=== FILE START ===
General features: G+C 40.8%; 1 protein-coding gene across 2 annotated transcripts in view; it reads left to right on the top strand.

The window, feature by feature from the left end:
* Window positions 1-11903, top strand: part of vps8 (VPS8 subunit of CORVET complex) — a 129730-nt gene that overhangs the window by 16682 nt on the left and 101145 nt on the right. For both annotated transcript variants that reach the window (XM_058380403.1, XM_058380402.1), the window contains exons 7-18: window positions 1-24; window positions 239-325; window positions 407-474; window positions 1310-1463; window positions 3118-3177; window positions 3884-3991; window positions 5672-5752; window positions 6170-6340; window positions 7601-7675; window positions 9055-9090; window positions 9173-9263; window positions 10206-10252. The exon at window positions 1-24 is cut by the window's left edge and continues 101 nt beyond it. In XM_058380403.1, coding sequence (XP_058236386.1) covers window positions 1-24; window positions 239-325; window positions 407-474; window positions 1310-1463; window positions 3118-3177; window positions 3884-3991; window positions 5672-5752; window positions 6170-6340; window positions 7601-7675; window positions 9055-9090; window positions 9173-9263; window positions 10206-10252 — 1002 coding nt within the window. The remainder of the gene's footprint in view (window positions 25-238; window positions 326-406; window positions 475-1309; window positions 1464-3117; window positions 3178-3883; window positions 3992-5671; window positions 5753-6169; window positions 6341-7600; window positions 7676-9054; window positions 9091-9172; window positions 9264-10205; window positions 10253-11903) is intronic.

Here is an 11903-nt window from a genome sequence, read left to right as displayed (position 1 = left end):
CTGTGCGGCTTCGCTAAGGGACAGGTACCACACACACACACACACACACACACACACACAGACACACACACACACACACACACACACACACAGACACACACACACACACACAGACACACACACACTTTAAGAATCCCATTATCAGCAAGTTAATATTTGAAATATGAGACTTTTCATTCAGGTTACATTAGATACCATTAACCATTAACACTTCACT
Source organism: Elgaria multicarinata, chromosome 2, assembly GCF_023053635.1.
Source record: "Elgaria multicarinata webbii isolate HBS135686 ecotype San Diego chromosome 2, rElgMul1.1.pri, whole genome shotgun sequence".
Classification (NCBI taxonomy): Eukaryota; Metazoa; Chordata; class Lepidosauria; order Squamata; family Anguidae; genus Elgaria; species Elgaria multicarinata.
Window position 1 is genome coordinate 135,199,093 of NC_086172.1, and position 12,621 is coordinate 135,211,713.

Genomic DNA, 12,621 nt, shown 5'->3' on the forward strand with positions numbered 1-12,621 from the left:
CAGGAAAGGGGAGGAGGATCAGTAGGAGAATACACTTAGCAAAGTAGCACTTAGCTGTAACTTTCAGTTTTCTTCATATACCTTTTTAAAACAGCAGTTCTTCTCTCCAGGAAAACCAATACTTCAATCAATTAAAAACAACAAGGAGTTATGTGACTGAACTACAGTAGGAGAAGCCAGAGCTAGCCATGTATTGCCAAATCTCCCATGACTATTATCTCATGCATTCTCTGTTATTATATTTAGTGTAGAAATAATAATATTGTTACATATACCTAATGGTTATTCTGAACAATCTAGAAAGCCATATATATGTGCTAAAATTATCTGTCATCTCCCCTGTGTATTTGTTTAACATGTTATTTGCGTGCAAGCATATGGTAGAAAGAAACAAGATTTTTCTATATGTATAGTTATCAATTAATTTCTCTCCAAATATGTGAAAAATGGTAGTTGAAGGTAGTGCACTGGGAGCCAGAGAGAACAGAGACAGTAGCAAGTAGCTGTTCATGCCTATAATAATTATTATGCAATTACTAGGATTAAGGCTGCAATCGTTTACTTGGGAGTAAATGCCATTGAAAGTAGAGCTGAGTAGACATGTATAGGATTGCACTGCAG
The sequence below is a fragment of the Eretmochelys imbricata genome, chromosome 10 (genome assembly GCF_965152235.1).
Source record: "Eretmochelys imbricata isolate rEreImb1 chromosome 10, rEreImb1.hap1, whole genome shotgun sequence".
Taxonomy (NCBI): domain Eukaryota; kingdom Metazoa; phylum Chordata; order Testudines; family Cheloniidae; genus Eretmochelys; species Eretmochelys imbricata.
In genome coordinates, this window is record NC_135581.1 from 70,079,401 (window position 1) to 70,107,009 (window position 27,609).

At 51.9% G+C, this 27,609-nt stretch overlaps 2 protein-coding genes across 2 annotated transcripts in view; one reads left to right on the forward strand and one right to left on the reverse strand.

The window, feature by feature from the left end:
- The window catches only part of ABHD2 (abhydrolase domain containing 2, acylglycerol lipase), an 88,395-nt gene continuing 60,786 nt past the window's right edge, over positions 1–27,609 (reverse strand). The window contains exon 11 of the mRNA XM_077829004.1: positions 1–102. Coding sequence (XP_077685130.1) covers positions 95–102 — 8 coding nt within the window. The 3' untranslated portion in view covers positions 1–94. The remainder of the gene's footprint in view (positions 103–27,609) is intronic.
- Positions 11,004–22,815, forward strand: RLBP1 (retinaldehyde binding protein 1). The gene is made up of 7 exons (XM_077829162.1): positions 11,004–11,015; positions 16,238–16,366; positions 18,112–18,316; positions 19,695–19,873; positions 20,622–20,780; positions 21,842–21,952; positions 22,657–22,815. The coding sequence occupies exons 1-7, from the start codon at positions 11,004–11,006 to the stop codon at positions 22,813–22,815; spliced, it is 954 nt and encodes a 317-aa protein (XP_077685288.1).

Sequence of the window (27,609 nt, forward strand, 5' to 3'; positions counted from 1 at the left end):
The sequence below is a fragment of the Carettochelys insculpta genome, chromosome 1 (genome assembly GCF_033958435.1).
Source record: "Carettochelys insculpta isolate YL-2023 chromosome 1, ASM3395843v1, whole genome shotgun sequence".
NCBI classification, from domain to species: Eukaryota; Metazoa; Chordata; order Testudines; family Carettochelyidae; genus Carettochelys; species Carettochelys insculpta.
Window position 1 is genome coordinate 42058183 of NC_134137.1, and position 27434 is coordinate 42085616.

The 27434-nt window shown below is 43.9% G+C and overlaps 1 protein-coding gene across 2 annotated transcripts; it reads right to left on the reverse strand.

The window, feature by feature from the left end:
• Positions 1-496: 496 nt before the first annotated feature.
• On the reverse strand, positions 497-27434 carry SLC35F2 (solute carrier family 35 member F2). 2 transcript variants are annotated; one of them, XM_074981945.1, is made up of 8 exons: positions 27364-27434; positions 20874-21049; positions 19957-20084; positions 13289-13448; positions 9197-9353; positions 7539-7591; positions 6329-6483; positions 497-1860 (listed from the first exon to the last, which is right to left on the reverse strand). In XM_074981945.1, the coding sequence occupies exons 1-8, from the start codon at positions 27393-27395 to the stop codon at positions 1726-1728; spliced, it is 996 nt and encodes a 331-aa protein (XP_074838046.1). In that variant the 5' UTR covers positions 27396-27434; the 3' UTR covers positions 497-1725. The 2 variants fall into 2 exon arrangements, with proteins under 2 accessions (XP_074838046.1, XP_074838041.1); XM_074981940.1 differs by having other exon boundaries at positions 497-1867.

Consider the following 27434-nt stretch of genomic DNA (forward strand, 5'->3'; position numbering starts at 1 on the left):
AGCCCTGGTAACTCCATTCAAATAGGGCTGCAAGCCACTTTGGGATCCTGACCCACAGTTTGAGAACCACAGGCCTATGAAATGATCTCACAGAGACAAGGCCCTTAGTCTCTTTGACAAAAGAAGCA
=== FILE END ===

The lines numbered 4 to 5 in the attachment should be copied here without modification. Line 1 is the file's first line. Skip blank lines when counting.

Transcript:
Here is an 11903-nt window from a genome sequence, read left to right as displayed (position 1 = left end):
CTGTGCGGCTTCGCTAAGGGACAGGTACCACACACACACACACACACACACACACACACAGACACACACACACACACACACACACACACACAGACACACACACACACACACAGACACACACACACTTTAAGAATCCCATTATCAGCAAGTTAATATTTGAAATATGAGACTTTTCATTCAGGTTACATTAGATACCATTAACCATTAACACTTCACT